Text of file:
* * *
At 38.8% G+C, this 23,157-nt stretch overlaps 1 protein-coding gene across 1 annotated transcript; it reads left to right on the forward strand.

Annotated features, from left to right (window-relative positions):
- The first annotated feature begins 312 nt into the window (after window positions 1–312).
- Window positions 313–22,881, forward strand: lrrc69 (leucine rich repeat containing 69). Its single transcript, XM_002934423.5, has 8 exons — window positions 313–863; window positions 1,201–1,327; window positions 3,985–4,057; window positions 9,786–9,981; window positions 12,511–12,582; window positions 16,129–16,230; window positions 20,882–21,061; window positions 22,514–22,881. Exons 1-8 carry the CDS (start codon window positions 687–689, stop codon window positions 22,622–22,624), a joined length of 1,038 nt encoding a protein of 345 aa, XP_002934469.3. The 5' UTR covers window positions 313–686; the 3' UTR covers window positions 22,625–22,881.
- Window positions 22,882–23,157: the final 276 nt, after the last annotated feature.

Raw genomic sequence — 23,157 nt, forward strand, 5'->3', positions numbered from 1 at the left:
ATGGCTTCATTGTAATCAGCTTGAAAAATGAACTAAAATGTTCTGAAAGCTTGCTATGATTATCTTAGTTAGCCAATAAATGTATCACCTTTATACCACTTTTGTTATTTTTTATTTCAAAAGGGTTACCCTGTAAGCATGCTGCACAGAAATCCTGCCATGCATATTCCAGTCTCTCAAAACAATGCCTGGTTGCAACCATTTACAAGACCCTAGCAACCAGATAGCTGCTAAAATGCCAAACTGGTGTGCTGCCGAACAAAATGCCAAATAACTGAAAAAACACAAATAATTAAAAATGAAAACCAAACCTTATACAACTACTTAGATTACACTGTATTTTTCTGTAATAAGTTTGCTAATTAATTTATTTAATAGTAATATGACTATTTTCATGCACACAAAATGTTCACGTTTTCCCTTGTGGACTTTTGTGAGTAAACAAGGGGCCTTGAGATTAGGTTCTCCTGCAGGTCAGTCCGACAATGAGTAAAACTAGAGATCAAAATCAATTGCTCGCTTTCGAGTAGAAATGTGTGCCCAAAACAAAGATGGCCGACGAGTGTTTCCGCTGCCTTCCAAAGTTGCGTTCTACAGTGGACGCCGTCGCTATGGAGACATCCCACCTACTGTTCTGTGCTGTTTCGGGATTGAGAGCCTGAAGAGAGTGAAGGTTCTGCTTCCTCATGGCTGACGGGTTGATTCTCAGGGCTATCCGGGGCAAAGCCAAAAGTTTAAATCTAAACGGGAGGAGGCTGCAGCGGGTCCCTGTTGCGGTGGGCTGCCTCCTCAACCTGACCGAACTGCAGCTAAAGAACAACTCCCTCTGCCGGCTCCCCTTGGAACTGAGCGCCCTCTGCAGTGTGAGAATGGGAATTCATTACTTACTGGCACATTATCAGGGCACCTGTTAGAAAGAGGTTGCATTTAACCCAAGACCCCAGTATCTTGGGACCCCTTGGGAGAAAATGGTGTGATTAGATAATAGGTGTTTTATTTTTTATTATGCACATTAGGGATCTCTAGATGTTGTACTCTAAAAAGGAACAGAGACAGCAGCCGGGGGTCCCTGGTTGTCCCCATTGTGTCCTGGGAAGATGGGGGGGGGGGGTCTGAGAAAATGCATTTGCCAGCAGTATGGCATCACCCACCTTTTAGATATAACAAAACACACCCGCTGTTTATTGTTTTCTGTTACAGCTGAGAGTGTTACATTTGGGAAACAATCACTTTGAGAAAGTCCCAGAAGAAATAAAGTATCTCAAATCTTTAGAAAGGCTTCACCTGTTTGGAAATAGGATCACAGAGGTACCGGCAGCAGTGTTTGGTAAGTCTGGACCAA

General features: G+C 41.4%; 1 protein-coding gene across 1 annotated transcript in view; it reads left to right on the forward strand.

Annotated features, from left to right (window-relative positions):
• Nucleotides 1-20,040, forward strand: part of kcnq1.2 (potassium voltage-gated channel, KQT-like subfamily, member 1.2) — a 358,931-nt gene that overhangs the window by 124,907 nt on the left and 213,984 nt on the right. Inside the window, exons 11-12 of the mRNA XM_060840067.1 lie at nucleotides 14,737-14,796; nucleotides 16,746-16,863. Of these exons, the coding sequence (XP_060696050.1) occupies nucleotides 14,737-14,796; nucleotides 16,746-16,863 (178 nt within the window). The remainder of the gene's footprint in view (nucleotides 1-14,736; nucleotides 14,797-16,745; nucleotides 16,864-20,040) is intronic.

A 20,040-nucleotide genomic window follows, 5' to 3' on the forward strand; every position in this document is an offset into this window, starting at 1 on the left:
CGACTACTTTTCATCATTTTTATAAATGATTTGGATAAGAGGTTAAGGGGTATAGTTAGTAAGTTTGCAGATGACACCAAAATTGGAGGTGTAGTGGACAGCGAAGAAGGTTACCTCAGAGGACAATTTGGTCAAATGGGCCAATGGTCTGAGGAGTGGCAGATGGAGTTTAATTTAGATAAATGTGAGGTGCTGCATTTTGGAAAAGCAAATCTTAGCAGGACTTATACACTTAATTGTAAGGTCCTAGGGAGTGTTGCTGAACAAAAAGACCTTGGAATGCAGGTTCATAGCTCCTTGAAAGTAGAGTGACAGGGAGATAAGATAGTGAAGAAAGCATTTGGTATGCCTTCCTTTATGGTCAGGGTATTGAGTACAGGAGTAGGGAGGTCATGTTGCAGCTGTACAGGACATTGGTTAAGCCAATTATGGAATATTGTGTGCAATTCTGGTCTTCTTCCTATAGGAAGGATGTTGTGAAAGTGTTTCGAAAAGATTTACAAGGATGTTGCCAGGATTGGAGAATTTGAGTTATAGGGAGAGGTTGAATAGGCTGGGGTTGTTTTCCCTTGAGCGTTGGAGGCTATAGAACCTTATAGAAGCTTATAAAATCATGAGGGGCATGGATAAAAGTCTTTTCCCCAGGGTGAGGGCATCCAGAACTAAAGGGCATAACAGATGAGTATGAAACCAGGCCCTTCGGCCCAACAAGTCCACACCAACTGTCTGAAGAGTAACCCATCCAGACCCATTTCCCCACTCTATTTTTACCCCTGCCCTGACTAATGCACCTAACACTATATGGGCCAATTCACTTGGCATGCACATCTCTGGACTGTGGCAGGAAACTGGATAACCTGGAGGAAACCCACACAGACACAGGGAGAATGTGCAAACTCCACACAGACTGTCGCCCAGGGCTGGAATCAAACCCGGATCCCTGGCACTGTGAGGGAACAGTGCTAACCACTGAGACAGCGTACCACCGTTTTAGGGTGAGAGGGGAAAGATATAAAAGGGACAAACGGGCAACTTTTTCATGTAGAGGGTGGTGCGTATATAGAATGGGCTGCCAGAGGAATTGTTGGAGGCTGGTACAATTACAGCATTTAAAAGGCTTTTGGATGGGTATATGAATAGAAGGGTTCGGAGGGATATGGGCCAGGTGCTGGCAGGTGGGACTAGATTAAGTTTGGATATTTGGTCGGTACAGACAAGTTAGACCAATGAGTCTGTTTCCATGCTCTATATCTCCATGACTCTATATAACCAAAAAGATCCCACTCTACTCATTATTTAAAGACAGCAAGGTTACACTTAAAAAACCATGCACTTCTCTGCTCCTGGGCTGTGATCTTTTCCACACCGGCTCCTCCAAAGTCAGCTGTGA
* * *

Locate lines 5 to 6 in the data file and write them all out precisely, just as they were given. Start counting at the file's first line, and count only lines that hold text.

- Window positions 22,882–23,157: the final 276 nt, after the last annotated feature.

Raw genomic sequence — 23,157 nt, forward strand, 5'->3', positions numbered from 1 at the left: